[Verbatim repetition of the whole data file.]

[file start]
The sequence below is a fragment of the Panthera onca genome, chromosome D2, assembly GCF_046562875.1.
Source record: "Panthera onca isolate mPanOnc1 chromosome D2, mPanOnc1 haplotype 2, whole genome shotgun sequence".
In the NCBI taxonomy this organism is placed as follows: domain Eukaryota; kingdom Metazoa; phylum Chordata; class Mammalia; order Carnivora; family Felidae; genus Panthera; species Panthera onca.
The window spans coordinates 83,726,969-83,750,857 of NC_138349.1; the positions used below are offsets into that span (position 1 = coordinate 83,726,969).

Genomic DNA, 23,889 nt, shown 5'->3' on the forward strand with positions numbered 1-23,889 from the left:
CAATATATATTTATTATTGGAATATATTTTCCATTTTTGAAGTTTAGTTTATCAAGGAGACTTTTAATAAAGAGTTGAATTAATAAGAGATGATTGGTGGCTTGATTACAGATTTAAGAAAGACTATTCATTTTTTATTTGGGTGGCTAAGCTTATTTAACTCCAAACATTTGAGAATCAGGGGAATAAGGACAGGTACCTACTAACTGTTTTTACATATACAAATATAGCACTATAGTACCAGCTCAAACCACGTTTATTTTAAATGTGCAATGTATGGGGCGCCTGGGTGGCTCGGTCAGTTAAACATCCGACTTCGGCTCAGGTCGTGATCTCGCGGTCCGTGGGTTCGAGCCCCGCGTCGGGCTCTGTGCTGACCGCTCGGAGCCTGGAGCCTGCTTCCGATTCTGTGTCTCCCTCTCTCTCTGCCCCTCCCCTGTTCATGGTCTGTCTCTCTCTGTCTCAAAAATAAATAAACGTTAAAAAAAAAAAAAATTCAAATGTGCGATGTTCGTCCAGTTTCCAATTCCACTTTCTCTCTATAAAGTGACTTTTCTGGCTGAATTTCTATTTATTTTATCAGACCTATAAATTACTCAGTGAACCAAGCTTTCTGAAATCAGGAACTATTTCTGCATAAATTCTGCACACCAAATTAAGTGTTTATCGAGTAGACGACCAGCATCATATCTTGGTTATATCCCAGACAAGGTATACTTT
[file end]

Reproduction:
The sequence below is a fragment of the Panthera onca genome, chromosome D2, assembly GCF_046562875.1.
Source record: "Panthera onca isolate mPanOnc1 chromosome D2, mPanOnc1 haplotype 2, whole genome shotgun sequence".
In the NCBI taxonomy this organism is placed as follows: domain Eukaryota; kingdom Metazoa; phylum Chordata; class Mammalia; order Carnivora; family Felidae; genus Panthera; species Panthera onca.
The window spans coordinates 83,726,969-83,750,857 of NC_138349.1; the positions used below are offsets into that span (position 1 = coordinate 83,726,969).

Genomic DNA, 23,889 nt, shown 5'->3' on the forward strand with positions numbered 1-23,889 from the left:
CAATATATATTTATTATTGGAATATATTTTCCATTTTTGAAGTTTAGTTTATCAAGGAGACTTTTAATAAAGAGTTGAATTAATAAGAGATGATTGGTGGCTTGATTACAGATTTAAGAAAGACTATTCATTTTTTATTTGGGTGGCTAAGCTTATTTAACTCCAAACATTTGAGAATCAGGGGAATAAGGACAGGTACCTACTAACTGTTTTTACATATACAAATATAGCACTATAGTACCAGCTCAAACCACGTTTATTTTAAATGTGCAATGTATGGGGCGCCTGGGTGGCTCGGTCAGTTAAACATCCGACTTCGGCTCAGGTCGTGATCTCGCGGTCCGTGGGTTCGAGCCCCGCGTCGGGCTCTGTGCTGACCGCTCGGAGCCTGGAGCCTGCTTCCGATTCTGTGTCTCCCTCTCTCTCTGCCCCTCCCCTGTTCATGGTCTGTCTCTCTCTGTCTCAAAAATAAATAAACGTTAAAAAAAAAAAAAATTCAAATGTGCGATGTTCGTCCAGTTTCCAATTCCACTTTCTCTCTATAAAGTGACTTTTCTGGCTGAATTTCTATTTATTTTATCAGACCTATAAATTACTCAGTGAACCAAGCTTTCTGAAATCAGGAACTATTTCTGCATAAATTCTGCACACCAAATTAAGTGTTTATCGAGTAGACGACCAGCATCATATCTTGGTTATATCCCAGACAAGGTATACTTT